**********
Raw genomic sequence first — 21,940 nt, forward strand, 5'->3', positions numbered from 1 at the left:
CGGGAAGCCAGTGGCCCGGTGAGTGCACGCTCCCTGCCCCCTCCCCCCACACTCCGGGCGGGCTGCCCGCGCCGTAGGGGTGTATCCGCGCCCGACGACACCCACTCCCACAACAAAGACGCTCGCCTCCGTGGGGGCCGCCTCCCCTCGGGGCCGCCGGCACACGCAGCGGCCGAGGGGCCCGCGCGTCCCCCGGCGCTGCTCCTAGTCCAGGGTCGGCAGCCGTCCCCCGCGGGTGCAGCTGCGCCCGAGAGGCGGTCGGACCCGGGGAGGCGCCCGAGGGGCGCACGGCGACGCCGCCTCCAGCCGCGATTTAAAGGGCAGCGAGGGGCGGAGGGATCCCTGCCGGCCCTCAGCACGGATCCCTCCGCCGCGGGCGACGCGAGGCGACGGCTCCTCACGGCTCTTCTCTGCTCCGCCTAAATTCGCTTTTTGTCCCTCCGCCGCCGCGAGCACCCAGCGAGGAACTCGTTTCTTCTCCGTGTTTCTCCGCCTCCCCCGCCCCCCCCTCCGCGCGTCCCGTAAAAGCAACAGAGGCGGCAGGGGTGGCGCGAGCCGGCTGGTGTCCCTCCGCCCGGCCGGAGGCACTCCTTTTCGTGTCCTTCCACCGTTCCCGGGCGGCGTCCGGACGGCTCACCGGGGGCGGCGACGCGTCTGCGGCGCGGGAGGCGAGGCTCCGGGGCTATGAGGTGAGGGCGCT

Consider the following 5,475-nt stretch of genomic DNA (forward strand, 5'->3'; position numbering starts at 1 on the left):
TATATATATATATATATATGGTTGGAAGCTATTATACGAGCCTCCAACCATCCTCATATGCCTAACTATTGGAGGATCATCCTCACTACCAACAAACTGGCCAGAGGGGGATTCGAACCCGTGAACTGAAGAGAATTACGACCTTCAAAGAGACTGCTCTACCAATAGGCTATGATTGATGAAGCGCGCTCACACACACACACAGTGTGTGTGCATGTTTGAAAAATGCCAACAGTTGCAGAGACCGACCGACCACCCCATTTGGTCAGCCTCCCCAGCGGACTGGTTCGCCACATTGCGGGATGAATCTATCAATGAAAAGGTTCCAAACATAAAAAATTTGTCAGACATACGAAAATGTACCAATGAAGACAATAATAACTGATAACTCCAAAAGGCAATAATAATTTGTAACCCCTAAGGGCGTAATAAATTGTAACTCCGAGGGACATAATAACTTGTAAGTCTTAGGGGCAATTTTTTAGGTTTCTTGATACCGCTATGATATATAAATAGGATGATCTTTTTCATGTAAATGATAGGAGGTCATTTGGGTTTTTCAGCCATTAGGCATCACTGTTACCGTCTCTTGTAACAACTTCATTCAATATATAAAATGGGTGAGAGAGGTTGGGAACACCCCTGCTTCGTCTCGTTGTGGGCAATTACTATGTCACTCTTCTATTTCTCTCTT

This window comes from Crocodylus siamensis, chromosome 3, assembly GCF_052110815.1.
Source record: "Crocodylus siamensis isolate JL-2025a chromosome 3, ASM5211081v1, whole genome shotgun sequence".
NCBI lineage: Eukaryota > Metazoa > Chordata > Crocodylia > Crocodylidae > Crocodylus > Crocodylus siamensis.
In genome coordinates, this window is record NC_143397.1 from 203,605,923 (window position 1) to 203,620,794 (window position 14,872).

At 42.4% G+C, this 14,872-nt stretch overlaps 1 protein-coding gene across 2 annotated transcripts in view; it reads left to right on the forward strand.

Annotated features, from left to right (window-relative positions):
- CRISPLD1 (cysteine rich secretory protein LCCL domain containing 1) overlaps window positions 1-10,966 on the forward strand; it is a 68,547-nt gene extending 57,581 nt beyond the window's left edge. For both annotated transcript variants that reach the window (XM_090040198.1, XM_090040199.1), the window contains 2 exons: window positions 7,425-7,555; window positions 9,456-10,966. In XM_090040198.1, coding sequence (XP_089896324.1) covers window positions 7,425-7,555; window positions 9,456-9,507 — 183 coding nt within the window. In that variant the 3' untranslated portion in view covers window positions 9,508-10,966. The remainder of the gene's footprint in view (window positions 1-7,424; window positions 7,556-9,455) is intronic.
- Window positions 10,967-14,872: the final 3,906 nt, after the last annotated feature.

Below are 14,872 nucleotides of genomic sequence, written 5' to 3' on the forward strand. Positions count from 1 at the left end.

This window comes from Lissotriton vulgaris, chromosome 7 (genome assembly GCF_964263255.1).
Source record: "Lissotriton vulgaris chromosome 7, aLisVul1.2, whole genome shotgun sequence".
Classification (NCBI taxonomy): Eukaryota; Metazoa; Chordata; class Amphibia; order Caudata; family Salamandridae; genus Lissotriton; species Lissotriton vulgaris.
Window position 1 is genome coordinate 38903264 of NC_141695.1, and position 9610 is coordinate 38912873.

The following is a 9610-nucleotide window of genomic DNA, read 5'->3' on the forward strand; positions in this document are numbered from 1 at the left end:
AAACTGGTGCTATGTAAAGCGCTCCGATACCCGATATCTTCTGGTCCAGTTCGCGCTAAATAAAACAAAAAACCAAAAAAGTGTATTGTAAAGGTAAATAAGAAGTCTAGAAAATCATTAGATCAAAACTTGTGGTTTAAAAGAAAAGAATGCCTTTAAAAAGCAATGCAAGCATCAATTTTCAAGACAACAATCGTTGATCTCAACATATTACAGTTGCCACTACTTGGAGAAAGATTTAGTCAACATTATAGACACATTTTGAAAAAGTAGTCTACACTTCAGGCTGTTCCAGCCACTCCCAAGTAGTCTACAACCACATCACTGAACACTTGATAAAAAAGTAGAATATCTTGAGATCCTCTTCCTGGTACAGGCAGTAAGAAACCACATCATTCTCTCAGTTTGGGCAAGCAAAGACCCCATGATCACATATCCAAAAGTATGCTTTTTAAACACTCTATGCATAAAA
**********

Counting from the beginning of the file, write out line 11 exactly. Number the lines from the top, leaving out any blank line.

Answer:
- CRISPLD1 (cysteine rich secretory protein LCCL domain containing 1) overlaps window positions 1-10,966 on the forward strand; it is a 68,547-nt gene extending 57,581 nt beyond the window's left edge. For both annotated transcript variants that reach the window (XM_090040198.1, XM_090040199.1), the window contains 2 exons: window positions 7,425-7,555; window positions 9,456-10,966. In XM_090040198.1, coding sequence (XP_089896324.1) covers window positions 7,425-7,555; window positions 9,456-9,507 — 183 coding nt within the window. In that variant the 3' untranslated portion in view covers window positions 9,508-10,966. The remainder of the gene's footprint in view (window positions 1-7,424; window positions 7,556-9,455) is intronic.